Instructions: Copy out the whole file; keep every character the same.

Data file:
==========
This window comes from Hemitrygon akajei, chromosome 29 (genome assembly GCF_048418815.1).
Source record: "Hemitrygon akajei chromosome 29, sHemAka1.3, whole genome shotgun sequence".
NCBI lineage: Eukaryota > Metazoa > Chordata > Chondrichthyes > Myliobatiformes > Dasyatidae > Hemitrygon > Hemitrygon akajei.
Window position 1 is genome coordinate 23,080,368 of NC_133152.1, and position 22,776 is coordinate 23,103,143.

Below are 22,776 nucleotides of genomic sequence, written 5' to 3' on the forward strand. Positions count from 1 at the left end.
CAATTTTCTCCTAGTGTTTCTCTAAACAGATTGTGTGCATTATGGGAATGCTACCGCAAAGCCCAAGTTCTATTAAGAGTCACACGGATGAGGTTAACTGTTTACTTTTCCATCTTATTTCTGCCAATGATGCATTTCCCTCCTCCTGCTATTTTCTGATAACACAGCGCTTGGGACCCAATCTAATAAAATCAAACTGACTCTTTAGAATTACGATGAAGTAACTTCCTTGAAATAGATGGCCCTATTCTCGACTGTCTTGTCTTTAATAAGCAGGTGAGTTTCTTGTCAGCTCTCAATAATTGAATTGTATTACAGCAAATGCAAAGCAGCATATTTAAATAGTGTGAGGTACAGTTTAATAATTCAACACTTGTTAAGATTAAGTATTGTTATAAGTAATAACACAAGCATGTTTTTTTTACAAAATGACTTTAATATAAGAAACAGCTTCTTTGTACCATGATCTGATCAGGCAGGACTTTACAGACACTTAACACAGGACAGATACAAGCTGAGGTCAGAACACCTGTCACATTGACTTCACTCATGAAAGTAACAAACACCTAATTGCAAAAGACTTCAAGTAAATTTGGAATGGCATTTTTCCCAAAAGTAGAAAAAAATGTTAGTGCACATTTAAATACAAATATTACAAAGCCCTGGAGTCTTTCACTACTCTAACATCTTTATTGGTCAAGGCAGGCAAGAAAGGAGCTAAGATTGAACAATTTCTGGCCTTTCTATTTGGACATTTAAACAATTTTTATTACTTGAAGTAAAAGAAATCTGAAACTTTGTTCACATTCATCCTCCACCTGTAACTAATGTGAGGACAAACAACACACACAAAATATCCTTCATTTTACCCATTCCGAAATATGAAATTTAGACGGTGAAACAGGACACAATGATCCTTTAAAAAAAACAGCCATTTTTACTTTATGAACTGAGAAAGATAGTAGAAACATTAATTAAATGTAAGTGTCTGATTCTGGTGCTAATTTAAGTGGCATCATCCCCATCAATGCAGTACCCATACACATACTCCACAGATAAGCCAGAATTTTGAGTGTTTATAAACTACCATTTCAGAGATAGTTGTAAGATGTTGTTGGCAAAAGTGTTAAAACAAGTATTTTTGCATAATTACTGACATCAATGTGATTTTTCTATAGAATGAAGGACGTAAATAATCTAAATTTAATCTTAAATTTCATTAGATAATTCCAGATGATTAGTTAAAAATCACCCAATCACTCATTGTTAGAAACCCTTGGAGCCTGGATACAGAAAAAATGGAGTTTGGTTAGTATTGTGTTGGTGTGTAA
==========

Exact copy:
This window comes from Hemitrygon akajei, chromosome 29 (genome assembly GCF_048418815.1).
Source record: "Hemitrygon akajei chromosome 29, sHemAka1.3, whole genome shotgun sequence".
NCBI lineage: Eukaryota > Metazoa > Chordata > Chondrichthyes > Myliobatiformes > Dasyatidae > Hemitrygon > Hemitrygon akajei.
Window position 1 is genome coordinate 23,080,368 of NC_133152.1, and position 22,776 is coordinate 23,103,143.

Below are 22,776 nucleotides of genomic sequence, written 5' to 3' on the forward strand. Positions count from 1 at the left end.
CAATTTTCTCCTAGTGTTTCTCTAAACAGATTGTGTGCATTATGGGAATGCTACCGCAAAGCCCAAGTTCTATTAAGAGTCACACGGATGAGGTTAACTGTTTACTTTTCCATCTTATTTCTGCCAATGATGCATTTCCCTCCTCCTGCTATTTTCTGATAACACAGCGCTTGGGACCCAATCTAATAAAATCAAACTGACTCTTTAGAATTACGATGAAGTAACTTCCTTGAAATAGATGGCCCTATTCTCGACTGTCTTGTCTTTAATAAGCAGGTGAGTTTCTTGTCAGCTCTCAATAATTGAATTGTATTACAGCAAATGCAAAGCAGCATATTTAAATAGTGTGAGGTACAGTTTAATAATTCAACACTTGTTAAGATTAAGTATTGTTATAAGTAATAACACAAGCATGTTTTTTTTACAAAATGACTTTAATATAAGAAACAGCTTCTTTGTACCATGATCTGATCAGGCAGGACTTTACAGACACTTAACACAGGACAGATACAAGCTGAGGTCAGAACACCTGTCACATTGACTTCACTCATGAAAGTAACAAACACCTAATTGCAAAAGACTTCAAGTAAATTTGGAATGGCATTTTTCCCAAAAGTAGAAAAAAATGTTAGTGCACATTTAAATACAAATATTACAAAGCCCTGGAGTCTTTCACTACTCTAACATCTTTATTGGTCAAGGCAGGCAAGAAAGGAGCTAAGATTGAACAATTTCTGGCCTTTCTATTTGGACATTTAAACAATTTTTATTACTTGAAGTAAAAGAAATCTGAAACTTTGTTCACATTCATCCTCCACCTGTAACTAATGTGAGGACAAACAACACACACAAAATATCCTTCATTTTACCCATTCCGAAATATGAAATTTAGACGGTGAAACAGGACACAATGATCCTTTAAAAAAAACAGCCATTTTTACTTTATGAACTGAGAAAGATAGTAGAAACATTAATTAAATGTAAGTGTCTGATTCTGGTGCTAATTTAAGTGGCATCATCCCCATCAATGCAGTACCCATACACATACTCCACAGATAAGCCAGAATTTTGAGTGTTTATAAACTACCATTTCAGAGATAGTTGTAAGATGTTGTTGGCAAAAGTGTTAAAACAAGTATTTTTGCATAATTACTGACATCAATGTGATTTTTCTATAGAATGAAGGACGTAAATAATCTAAATTTAATCTTAAATTTCATTAGATAATTCCAGATGATTAGTTAAAAATCACCCAATCACTCATTGTTAGAAACCCTTGGAGCCTGGATACAGAAAAAATGGAGTTTGGTTAGTATTGTGTTGGTGTGTAA